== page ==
In keeping with an increasingly common art practice of translating scientific and research data into visual forms, Jennifer Dalton’s works communicate with her audience on distinct levels. If you belong to the “inner” art circle—you are likely to relish and indulge in this rigorous display of art world information. If you are a casual viewer, these works will reveal curious and foreign aspects of the art community.
Dalton analyzes and archives contemporary culture—mining sources like popular magazines, social networking sites, art institutions, and even her own mundane belongings. For the exhibition Making Sense she follows the same pattern with three new works that map the obsessions and intricacies of the current art community. Perhaps the most visually striking and sensational, the project What Are We Not Shutting Up About? (2010) is a colorful 15.5 ft chart that details every Facebook status update by art critic Jerry Saltz over the course of five months. Saltz’s statuses have become a discussion forum of various art-related topics, and draw hundreds of comments at a time. The chart’s x-axis denotes the subject of Saltz’s post, while the y-axis represents the number of comments it generated. Dalton also color-coded the columns according to general themes, such as ‘Music,’ ‘The Artist’s Life,’ ‘Art in General,’ ‘Old Dead Artists,’ ‘Jerry Saltz,’ and ‘Irony.’ The two most popular discussions were fairly arbitrary: “Whoever bought that $106 million painting is not arts supporter” with 885 comments (referring to the sale of a Picasso painting in the spring auctions) and “Best artists names” with 845 comments. On the whole, no one theme stands out as dominant or most popular. In addition to this large chart, Dalton broke down the statistics for January 2010 into small pie diagrams, providing us with more detailed information. Perhaps the most fascinating data to come out of these belongs to the commentators – of 935 participants, five individuals generated 18.5% of all remarks. Although fascinating on even a basic level, this project caters mostly to art world “insiders” who are able to comprehend the necessary references, and are willing to indulge to this degree in a dedicated debate.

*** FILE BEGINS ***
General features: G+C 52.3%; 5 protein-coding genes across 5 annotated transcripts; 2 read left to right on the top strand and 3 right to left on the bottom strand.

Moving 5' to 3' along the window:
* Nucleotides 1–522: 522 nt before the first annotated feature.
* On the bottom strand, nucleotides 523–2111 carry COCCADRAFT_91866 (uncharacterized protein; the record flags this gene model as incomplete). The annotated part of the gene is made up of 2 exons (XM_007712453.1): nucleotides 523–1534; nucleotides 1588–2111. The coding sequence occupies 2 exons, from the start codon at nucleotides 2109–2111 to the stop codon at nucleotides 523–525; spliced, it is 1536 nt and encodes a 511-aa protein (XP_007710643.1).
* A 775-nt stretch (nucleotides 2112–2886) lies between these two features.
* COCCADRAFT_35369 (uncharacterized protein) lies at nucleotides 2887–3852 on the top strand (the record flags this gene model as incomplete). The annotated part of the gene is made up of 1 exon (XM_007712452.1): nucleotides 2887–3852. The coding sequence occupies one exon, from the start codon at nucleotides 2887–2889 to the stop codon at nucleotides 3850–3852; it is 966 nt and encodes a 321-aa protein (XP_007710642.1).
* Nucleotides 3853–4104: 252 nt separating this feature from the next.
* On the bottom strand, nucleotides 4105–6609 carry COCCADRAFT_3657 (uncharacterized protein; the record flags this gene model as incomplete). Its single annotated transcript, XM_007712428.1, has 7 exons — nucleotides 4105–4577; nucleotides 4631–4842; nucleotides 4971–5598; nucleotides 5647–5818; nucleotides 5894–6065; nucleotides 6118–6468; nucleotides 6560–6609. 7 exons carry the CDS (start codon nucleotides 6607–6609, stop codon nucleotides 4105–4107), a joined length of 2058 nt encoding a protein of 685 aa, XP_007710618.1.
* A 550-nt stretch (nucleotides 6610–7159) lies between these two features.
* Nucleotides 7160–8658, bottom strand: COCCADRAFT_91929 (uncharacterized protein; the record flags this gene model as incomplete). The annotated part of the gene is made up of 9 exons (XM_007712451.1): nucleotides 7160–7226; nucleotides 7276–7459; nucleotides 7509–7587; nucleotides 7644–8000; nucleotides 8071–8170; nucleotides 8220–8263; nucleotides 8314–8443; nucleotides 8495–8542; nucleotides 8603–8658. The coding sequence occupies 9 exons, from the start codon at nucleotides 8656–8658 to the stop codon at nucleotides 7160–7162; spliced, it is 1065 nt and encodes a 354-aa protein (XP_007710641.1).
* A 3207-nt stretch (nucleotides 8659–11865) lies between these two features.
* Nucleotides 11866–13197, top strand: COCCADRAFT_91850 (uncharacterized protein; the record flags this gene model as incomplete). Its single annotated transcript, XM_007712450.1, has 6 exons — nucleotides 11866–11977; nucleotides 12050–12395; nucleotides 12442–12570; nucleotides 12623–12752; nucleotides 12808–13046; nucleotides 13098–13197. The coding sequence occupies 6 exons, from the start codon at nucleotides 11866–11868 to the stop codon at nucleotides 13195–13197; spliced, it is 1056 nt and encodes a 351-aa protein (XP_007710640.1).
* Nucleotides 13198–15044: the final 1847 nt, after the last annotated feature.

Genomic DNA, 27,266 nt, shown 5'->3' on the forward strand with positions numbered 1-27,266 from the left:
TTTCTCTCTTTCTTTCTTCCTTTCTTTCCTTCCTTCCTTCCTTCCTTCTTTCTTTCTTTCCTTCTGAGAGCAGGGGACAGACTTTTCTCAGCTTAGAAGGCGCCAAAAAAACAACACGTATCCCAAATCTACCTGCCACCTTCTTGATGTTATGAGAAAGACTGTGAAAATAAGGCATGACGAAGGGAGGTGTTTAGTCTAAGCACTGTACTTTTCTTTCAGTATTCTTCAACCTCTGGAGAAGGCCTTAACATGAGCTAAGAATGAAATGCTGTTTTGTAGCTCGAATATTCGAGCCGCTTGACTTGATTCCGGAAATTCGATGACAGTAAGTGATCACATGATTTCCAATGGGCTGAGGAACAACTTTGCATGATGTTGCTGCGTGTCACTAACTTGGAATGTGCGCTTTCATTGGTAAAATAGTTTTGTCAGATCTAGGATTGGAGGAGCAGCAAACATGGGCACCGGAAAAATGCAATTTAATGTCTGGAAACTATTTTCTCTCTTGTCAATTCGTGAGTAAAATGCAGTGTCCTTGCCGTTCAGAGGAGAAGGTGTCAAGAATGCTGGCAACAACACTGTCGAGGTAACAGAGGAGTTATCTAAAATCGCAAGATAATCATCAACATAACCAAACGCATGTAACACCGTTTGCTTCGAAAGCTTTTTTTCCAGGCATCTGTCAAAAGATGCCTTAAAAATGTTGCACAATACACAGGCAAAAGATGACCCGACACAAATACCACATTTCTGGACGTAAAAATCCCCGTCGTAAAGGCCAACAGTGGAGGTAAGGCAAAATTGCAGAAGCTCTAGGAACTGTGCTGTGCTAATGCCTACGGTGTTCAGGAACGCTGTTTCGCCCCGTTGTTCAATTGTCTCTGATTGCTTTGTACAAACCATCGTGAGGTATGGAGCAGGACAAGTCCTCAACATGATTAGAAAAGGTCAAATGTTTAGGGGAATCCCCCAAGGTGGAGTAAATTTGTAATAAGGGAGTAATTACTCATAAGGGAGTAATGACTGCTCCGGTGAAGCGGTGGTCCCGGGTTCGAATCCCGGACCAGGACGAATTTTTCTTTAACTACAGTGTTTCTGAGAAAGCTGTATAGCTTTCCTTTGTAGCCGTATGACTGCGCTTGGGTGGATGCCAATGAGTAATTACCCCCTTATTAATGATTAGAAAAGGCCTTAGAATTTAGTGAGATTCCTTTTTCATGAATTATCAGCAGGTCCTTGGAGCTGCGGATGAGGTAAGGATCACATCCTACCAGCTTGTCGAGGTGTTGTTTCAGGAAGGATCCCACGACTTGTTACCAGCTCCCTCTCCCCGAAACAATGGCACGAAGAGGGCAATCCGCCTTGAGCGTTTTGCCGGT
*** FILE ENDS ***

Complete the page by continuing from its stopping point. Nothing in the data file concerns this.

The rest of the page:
There are two other large-scale projects in the exhibition, which offer unnecessary, yet intriguing data regarding our cultural inclinations. In Every Descriptive Word (2008) Dalton lists all the adjectives and phrases used to describe artists in Artforum’s “Best of 2007” issue. However exasperating, the conclusion of this research could be predicted—ten pages were devoted to male artists, while only 2.5 pages refer to female artists. What Does an Artist Look Like? (Every Photograph of an Artist to Appear in the New Yorker, 1999 & 2009) (2002/2010) catalogues every artist portrait to appear in The New Yorker in the 1999 and 2009 issues according to their genre (writer, musician, filmmaker, designer, visual artist, dancer, architect, and actor). Their hanging order is determined by how they were portrayed by the photographer/author, ranging from ‘Genius’ to ‘Pinup.’ Inevitably, this is Dalton’s subjective determination, which relies as much on the portrait photographer’s reading, as it does on her individual perception of the subject. Dalton appears to be aware of this, as she does not at any point presume to expose any cultural revelations in her research and archiving work. Her projects contribute mostly to the domain of pop knowledge—serving as a launching pad for a discussion on the source, type, and frequency of the information we consume.
Images: What Are We Not Shutting Up About?, 2010; Installation view; What Does an Artist Look Like? (Every Photograph of an Artist to Appear in the New Yorker, 1999 & 2009), 2002/2010. All photos by Genevieve Hanson. Courtesy of FLAG Art Foundation, New York.